So we each have our own way of adapting to a new area I guess.  I write and he plays neighborhood watch (or neighborhood bully – I’m not sure which one).  I haven’t been here long enough for Fayette County to make it into the writing, but it’s got enough unique characters around to inspire some stories.  And, as if to prove my point on what I thought was going to be a quiet afternoon, remember that grandpa from down the street?  He just got into a race with a couple of kids in a golf cart and I’m putting my money down on the old man if there are any takers out there…

Represent Me, Publish Me, Love Me…

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I’ve never been all that great with setting deadlines for myself.  I’m too stubborn and I know myself too well.  So I don’t want to set myself up for disappointing myself.  Make sense?

But…throughout the rest of this week, I have a job to do.  It’s time to write out the query letter that I’m going to send out to potential agents.  You know, the letter that tells prospective agents ‘please read me, please love me and validate me, please tell me that I’m a good writer and please drop everything else on your plate to get me published’.  Ahh, selling myself and my work through barely disguised begging, and having it done by the end of the day on Saturday.  Now this project should be fun…

I wonder how many rough drafts it will take to attempt to describe my novel in a way that I’m ultimately happy with.  To take an 80,000 word book (that I’ve been re-working for months and months) and make it sound like the next best seller in a 200-300 word description, well…lets just say that I’m not expecting it to be easy.  I’d like it to stand out and seem amazing but, by the end of the week when it’s time to send it out, I might settle just for the final result not to be passed out among the agents’ office peers as a “look at what this schmuck sent to me” example.  After all, I want to entertain people, but not exactly in that way…

I guess I could ask those people who have read the novel for their opinions, but, well…since I moved here to Fayette County, I’m kind of missing that aspect of the writing process.  I’m missing those people who read through a few chapters at a time, give me their opinion and ask “But then what happens?”  So I’m settling for writing my own description about my own book which, if it sounds like that really shouldn’t be that difficult, it at least explains why I was fired from the only sales job that I ever had.  Okay, sure, it was selling magazine subscriptions over the phone while I was back in school, but who really wants to wake people up on a Saturday morning to try to sell them a 2-year subscription to Newsweek or Photography Today?  My one and only job review came with this criticism – “You always sound surprised when people buy something from you”.  And my response?  “Surprised?  I’m in flipping shock!”.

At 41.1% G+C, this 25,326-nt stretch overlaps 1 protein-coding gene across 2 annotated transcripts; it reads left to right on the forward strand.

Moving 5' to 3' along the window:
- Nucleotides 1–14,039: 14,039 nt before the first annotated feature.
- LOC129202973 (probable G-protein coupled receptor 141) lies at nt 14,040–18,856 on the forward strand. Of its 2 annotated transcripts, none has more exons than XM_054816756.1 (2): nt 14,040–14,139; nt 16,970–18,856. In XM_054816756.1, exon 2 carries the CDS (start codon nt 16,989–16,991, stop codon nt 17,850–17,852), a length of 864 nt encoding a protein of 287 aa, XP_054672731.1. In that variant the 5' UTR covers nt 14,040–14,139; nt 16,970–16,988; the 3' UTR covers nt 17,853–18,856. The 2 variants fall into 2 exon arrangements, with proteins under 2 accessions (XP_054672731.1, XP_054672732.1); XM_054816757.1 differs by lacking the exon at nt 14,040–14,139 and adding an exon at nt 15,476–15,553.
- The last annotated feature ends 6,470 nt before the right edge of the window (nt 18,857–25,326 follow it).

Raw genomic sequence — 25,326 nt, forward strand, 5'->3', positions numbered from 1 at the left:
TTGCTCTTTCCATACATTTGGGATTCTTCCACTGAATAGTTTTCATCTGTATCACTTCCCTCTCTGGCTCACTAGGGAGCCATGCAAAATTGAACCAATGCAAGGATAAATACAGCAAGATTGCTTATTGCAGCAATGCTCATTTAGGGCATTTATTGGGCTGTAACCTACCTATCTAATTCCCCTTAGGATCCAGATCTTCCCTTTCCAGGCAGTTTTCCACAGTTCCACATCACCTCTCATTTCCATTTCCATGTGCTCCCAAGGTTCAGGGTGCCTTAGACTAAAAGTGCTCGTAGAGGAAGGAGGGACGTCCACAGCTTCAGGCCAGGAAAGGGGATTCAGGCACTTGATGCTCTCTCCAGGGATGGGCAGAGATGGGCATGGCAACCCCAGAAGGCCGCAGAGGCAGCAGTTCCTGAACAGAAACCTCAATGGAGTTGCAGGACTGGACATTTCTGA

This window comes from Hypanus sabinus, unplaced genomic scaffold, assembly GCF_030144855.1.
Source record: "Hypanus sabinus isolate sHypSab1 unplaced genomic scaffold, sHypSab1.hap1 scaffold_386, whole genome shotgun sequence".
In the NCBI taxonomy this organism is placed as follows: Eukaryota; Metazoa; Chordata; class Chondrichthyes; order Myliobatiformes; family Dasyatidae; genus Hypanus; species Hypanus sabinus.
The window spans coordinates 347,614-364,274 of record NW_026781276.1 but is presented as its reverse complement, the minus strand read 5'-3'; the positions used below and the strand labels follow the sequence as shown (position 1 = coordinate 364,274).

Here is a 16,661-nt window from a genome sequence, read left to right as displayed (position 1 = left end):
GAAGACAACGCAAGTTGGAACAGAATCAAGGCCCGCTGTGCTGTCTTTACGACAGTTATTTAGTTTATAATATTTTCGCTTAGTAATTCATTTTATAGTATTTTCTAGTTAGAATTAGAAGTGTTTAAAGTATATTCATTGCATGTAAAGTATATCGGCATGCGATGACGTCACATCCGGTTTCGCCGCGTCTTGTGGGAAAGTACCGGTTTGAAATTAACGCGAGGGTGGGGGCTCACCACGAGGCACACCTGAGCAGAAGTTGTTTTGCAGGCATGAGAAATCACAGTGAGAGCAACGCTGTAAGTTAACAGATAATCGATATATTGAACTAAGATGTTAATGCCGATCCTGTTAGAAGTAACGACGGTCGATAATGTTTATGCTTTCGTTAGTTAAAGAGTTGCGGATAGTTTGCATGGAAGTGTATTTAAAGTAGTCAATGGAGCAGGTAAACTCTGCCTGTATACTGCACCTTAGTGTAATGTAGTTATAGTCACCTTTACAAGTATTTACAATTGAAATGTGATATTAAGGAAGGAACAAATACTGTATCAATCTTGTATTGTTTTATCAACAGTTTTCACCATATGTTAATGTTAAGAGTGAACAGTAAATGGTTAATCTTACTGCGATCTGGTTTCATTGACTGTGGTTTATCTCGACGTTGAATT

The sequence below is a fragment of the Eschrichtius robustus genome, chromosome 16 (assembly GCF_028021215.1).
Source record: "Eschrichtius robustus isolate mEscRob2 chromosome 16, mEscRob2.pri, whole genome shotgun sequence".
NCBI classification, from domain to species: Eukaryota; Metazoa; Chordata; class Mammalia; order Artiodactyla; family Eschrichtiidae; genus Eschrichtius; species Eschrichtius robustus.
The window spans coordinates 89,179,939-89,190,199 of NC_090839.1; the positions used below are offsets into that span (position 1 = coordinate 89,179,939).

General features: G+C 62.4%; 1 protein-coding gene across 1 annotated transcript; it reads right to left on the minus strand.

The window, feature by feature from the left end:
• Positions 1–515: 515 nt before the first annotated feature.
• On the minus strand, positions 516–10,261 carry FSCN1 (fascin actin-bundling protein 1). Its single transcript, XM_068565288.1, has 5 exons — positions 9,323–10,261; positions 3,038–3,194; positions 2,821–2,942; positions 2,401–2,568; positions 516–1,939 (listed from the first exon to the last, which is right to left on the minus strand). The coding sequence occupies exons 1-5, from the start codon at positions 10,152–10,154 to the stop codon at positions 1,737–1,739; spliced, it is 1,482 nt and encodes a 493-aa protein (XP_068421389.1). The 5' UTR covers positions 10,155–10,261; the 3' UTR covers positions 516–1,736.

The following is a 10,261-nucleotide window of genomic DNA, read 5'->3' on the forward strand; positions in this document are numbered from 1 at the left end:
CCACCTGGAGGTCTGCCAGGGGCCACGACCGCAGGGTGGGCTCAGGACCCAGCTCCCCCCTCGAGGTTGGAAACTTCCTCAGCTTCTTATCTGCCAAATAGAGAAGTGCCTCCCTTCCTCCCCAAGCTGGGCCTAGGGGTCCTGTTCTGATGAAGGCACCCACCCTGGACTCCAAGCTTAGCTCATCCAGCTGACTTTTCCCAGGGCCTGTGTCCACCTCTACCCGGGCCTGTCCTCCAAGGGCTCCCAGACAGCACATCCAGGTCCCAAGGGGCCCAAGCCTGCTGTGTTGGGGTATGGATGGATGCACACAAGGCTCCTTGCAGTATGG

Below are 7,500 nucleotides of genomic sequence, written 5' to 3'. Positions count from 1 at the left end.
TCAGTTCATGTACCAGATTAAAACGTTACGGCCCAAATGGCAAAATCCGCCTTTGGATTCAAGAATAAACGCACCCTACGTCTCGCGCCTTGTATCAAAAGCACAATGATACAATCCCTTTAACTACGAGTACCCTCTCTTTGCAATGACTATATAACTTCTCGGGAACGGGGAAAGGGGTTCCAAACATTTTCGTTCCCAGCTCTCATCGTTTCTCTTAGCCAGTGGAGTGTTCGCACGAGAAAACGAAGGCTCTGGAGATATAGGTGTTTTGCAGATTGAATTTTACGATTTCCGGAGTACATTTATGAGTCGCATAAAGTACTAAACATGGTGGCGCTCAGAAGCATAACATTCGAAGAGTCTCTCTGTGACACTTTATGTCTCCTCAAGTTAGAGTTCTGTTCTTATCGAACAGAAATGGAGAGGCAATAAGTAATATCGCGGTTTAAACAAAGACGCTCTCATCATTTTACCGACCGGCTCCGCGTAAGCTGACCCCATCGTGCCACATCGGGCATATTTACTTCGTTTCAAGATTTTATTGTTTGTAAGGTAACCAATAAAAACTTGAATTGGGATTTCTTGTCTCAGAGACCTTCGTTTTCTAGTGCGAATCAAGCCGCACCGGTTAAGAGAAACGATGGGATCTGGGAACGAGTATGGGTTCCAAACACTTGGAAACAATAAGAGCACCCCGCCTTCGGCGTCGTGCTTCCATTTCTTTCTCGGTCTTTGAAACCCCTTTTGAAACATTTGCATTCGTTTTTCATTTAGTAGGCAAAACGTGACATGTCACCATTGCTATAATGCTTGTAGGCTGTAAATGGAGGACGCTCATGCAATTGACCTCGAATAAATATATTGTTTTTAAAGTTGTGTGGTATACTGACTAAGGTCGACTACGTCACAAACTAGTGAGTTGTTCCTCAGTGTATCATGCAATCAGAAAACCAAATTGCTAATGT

But I digress…

I believe in my novel way more than I believed in 12 issues of Better Homes and Gardens.  I’d just love it if the process of submitting it didn’t involve jumping through hoops and praising my work and could just have them read it and decide for themselves.  But…I guess the work will all be worth it first when I see it in print on the bookshelf and then…when I see the movie version up on the big screen…?  See agents and editors?  I do believe in it!

I think I just need to hire an assistant to do the dirty work of writing up those letters for me and kindly shredding all of the rejection letters when they come back.  Someone who will tell me the ones who rejected it are idiots anyway.  And will then ask me “But then what happens…?”